The fact that Asking For It exists at all is a massive concern for where our society currently stands in regards to rape. In a perfect utopia this book wouldn’t have ever been written, because rape culture would not be an issue at all, yet here it is. We need this book. Asking For It is a necessity, no matter how horrifying and hard it is to read it because these things are happening daily and people all around the world are currently, right this very second, being treated like Emma, or are being raped, or are drunk and unconscious on the bed of somebody they went home with that night, raped, because they can no longer give consent. If you read one thing this year, make sure it’s Asking For It. And don’t just read it: talk about it!

you’ll love this if…

  • You’re looking for some top quality feminist literature!
  • You want to read a complex book that explores the grey areas of rape and the consequences of rape culture.
  • You loved Courtney Summers’s All the Rage.

sign-off-new

Advertisements

11 thoughts on “asking for it // book review

    • Jessica

      I read it about a month ago now, and had the same feelings! it’s one of those books where you feel funny saying you liked it because GOD that sounds awful but it is breath-taking and furious in a way that is SO SO HARD to express. glad you enjoyed it (arghh that word) too!

      Liked by 1 person

  1. cw @ readthinkponder

    Wow, this is a fantastic review. I’ve heard many positive things about this book, but it’s also the sort of book where I have to mentally prepare myself to read because I am sensitive. Nonetheless, I agree that we need this book and we need to talk about it; we definitely need more books that can raise discussion and explore topics we find difficulty in talking about. More so, I think it’s books like these that give us a sort of ‘vocabulary’; as in, we’re given a way to talk about it.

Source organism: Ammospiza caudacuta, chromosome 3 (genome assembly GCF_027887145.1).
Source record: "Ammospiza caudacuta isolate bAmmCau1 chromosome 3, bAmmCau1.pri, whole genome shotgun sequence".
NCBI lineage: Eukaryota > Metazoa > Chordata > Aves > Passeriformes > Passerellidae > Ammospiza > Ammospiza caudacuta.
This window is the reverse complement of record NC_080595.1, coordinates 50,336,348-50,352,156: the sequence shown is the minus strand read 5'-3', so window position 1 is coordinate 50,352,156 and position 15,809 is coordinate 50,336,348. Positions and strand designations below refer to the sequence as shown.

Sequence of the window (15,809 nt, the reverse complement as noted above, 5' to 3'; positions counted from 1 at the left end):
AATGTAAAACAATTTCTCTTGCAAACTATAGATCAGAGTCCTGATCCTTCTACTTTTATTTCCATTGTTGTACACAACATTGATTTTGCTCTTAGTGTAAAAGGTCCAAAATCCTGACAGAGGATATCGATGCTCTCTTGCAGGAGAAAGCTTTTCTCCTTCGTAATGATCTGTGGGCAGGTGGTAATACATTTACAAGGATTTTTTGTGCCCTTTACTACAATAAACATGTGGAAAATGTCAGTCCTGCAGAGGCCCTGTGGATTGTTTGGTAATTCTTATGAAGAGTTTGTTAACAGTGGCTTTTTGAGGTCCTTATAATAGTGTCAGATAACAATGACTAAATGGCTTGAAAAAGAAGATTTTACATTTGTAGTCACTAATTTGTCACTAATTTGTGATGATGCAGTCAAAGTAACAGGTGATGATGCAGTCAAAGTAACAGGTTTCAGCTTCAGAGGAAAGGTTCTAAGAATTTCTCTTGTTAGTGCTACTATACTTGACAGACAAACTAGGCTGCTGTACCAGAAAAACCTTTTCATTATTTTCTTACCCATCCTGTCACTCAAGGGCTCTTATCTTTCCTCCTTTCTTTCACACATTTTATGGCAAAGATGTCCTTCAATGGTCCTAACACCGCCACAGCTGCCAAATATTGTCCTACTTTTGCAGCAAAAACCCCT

More so – “Less than 5% of rape cases brought to court end in conviction of the perpetrator, and 100% of rape victims will never be the same again.” So profound, and so sadly true – and it’s why we need such narratives.

    I shall definitely take your advice and will read it this year! Thanks for the excellent review, Jessica. Your writing is wonderful.

    Liked by 1 person

    • Jessica

      thank you so much!! the book is truly amazing (in so many words) but yeah, something that you deff need to work your way up to. worth it though!! such a serious topic that needs SO MUCH MORE awareness. hope you find it interesting when you read!

      Liked by 1 person

  2. Denise

    I totally agree with you! This book was so important, and the author certainly didn’t shy away from the gory details. I was a little disappointed with the ending too, but I saw the author talking about it, and I can see why she wrote it so ambiguously, because that’s what rape cases are really like. I didn’t enjoy it as such, because it was a harrowing read, but I know I will be recommending it to many people!

    Great review! 😀
    Denise | The Bibliolater

    Like

    • Jessica

      yeah, I really didn’t like the ending when I first read it but then I saw louise o’neill explain her reasoning and it kinda hit me that it was probably the best thing for the book, even if I DID want a happy ending. glad you find it worth recommending too!! (I wanted to say enjoy but it just doesn’t FIT with a book this awful)

      Like

Leave a Reply

Fill in your details below or click an icon to log in:

WordPress.com Logo

You are commenting using your WordPress.com account. Log Out / Change )

Twitter picture

You are commenting using your Twitter account. Log Out / Change )

Facebook photo

You are commenting using your Facebook account. Log Out / Change )

Google+ photo

You are commenting using your Google+ account. Log Out / Change )

Connecting to %s